“Best pig, ever!” – Anthony Bourdain
With the endorsement of Anthony Bourdain, one of the hottest chefs in the world (hottest here can mean any way you want), as the “best pig, ever!”, Cebu’s pride, Zubuchon is a must-visit place in the Queen City of the South.
On the day we arrived in Lapu-Lapu City, I was craving for something crisp with chockfull of cholesterol. I had food filled with cholesterol in the days leading to it but they were not crisp. Luckily for Juan and I, the boat from Consuelo, Camotes Island docked in the port that was 10-minute away from the Mactan Marina Mall branch of Zubuchon. We braved the searing heat of the Visayan sun to go to Zubuchon (after a short detour in Island Central Mall) to have our lunch.
The place was well-lit and cheery, thanks to all the red accents, from the plates to the little pig figurines, inside the restaurant. The staff was super accommodating and cheerful. I knew from the moment I walked stepped into Zubuchon that I would have a fun time there.
During the short period that we had to wait for our food to be served, I read the story of behind the name Zubuchon and the peculiar look of their lechon.
According to the short account, Zubuchon is the combination of the words “zubu”and “lechon”. “Zubu” is from the 16th century maps that refer to the island of Cebu as “Zubu” while “lechon” means stuffed and roasted pig (also known as the bane of my existence). Based on the same narrative, guests always ask the Zubuchon people why their lechon does not look the same (not as picture perfect pretty) as the other lechons. Some guests even go as fas as saying that Zubuchon lechon is “ugly, paler, and bumpy”. At this point, I smiled because who calls lechon “ugly”? It is one of the most glorious sights in the banquet. Sheesh.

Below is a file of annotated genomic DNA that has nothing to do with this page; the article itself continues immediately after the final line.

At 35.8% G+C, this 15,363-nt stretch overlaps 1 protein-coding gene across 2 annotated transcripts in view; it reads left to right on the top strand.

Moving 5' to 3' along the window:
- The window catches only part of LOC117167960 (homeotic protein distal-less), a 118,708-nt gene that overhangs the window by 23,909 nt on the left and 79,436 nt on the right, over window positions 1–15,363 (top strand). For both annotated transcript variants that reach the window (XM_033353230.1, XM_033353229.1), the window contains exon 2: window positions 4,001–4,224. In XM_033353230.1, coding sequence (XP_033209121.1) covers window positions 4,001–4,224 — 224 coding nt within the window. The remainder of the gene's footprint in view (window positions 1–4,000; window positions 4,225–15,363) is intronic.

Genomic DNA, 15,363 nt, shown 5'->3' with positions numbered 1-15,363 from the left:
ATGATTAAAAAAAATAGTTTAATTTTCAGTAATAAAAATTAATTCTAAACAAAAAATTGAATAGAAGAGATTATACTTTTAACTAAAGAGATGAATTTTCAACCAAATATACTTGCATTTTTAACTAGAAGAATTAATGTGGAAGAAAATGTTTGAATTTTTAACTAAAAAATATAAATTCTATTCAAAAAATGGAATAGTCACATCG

Anyway, Zubuchon people claim that their lechon looks like the Betty La Fea of the lechon kingdom because they “only use fresh coconut water to baste the backyard-raised pigs. They stuff the pigs’ bellies with over a dozen fresh and dried spices and natural sea salt. They sew the pigs up with native abaca twine, and they intentionally hand-prick the pig’s skin to get air underneath it, to help crisp up the pigs while they roast for hours.”
They add that they “do not use any soy sauce or other bottled ingredients (to help provide that deep mahogany brown skin). They never use blow-torch to even out the light spots. They do not use MSG, food coloring or other chemical preservatives.
I can attest that their lechon is not as even-skinned as the other lechon, but I have had their lechon in a few occasions, and all of them tasted so damned good! I would have the lechon that is not pretty on the outside but tastes wonderful over a beauty queen lechon that I cannot distinguish from the other beauty queen lechons in terms of looks and taste.
For more information, please visit www.zubuchon.com.